Chapter 1. SampleProject

1.1 The Man Who Cannot Recognize Faces

Short Description

Lincoln is unable to recognize faces. Thirty years ago, a car accident produced isolated brain damage that left him 'face' blind. Lincoln reports that at times the inability to recognize those who should be familiar to you is scary. Because he is not blind, Lincoln reports that others have difficulty understanding his inability to recognize faces.

Long Description

Typically, we seem to think that to see is to understand. Lincoln's wife reports that at times it may seem that her husband recognizes her, but that is only because they have scheduled to meet at a specific place and time. Lincoln agrees. Sitting alone in the house together is quite different from locating his wife in a supermarket where there are a dozens of different female faces.

When they are projected on a screen, Lincoln has no difficulty recognizing common objects like a key, an apple, or a kitchen place setting. In contrast, the picture of a famous female face baffles him. In fact, he cannot tell whether the female is young or old. Only after given additional biographical information about the woman does he successfully guess who she is.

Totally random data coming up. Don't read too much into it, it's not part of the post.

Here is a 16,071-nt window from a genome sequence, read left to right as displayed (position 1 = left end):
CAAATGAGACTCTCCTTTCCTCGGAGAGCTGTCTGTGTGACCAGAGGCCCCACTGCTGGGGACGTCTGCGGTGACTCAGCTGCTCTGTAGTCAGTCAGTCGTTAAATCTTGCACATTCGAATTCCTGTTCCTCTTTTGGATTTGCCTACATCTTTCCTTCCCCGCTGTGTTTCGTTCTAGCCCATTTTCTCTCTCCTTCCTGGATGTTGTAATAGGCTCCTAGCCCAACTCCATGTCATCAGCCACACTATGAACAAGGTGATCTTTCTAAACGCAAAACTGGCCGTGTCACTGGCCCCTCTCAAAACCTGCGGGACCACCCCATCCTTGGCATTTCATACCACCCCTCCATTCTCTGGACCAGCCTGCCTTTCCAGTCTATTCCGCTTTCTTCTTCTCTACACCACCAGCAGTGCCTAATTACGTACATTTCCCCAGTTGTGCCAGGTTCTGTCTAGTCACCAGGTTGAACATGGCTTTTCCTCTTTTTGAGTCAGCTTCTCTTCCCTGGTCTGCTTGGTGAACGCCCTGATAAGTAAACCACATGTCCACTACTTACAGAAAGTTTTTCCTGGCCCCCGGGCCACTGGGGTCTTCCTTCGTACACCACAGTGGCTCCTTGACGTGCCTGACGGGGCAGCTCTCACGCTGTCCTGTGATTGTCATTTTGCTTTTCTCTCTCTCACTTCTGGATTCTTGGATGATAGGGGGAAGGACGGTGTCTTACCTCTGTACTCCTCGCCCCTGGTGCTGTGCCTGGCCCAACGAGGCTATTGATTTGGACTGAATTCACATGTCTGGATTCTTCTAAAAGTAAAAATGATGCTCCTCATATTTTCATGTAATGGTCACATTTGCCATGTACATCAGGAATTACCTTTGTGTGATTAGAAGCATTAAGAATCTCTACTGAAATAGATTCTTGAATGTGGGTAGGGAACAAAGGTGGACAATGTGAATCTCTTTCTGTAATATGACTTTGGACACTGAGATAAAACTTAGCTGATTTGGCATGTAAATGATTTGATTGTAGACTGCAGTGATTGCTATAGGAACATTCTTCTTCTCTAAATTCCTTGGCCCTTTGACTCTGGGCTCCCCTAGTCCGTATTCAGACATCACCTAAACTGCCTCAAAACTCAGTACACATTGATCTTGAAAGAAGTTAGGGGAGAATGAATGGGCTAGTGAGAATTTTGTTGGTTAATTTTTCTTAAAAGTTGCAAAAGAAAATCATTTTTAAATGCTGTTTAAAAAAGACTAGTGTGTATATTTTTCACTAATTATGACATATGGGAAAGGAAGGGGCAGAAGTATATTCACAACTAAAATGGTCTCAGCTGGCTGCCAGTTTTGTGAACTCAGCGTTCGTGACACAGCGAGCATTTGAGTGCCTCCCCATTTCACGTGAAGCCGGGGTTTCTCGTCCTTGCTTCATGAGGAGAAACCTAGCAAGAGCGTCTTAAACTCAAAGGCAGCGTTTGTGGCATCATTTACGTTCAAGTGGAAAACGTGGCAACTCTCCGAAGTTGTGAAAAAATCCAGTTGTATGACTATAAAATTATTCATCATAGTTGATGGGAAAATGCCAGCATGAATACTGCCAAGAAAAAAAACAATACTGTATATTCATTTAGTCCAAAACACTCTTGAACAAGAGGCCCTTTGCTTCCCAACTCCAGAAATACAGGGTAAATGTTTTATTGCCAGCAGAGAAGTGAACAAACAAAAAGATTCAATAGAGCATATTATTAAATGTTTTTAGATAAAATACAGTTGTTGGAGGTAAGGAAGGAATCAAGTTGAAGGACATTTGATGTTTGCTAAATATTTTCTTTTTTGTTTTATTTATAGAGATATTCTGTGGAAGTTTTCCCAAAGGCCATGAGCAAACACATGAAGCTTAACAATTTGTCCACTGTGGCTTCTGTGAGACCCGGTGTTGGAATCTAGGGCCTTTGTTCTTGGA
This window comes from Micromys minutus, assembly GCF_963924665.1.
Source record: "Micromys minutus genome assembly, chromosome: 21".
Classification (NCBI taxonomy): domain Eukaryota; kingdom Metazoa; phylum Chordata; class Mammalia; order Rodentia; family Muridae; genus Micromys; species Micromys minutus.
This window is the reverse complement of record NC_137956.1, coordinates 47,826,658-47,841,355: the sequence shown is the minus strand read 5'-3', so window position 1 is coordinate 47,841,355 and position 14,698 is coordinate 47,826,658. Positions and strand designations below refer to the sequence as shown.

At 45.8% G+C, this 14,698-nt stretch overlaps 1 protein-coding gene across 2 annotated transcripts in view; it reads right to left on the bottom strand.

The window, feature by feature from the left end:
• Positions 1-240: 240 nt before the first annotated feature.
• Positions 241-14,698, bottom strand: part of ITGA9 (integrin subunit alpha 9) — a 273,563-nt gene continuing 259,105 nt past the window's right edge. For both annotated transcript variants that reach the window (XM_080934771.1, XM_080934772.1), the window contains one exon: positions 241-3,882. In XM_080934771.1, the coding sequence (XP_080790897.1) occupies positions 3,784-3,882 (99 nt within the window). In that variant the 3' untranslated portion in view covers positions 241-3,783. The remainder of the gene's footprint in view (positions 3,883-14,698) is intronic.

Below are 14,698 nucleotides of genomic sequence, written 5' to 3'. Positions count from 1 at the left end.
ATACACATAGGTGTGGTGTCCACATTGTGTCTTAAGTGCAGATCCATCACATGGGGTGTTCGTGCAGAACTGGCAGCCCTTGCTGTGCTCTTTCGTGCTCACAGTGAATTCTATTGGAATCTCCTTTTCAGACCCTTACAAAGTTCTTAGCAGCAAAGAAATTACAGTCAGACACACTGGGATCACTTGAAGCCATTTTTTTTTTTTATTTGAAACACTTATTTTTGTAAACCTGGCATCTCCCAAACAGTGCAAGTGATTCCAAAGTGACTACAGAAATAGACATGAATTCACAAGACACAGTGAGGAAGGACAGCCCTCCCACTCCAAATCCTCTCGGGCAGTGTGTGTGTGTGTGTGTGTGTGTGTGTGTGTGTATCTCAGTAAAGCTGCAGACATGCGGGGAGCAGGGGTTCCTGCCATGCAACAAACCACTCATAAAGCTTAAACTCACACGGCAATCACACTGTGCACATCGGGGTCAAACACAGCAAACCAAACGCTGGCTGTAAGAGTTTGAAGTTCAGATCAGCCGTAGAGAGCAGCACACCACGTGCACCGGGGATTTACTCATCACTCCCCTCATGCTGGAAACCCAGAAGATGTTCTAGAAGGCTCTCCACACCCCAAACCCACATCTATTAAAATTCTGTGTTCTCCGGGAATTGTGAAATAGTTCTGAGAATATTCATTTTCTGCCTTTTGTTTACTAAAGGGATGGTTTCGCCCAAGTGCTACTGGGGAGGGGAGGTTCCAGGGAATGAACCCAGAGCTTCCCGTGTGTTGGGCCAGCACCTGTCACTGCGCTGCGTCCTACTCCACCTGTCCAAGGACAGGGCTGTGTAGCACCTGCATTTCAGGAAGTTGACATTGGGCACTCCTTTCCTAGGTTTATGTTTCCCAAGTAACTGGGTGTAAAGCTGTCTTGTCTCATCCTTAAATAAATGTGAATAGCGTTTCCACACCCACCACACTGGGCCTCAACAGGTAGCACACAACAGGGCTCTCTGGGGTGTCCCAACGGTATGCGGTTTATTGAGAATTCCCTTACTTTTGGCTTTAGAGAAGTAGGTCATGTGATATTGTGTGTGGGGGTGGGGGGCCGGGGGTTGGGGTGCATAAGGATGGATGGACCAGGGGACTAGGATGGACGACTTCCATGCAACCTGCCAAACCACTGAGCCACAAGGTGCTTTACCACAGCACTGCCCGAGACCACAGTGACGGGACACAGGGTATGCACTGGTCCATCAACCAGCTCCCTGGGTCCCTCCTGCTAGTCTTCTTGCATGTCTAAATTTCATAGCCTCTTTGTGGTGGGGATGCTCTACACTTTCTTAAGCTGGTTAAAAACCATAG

Faces do not all look the same to Lincoln. Rather, no face is recognizable. He sees individual features of faces, but fails to see the totality. His brain does not allow him to put the puzzle pieces together. Even when shown a picture of his own face, Lincoln does not recognize himself.

Lincoln's case reveals how our brains process faces. Each time we look at another person, a special facial recognition system is activated. Recognizing faces seems to be such a demanding and important part of our lives that an entire subsystem of the brain is devoted to the task. This area of the brain seems to play no role in our recognition of other objects.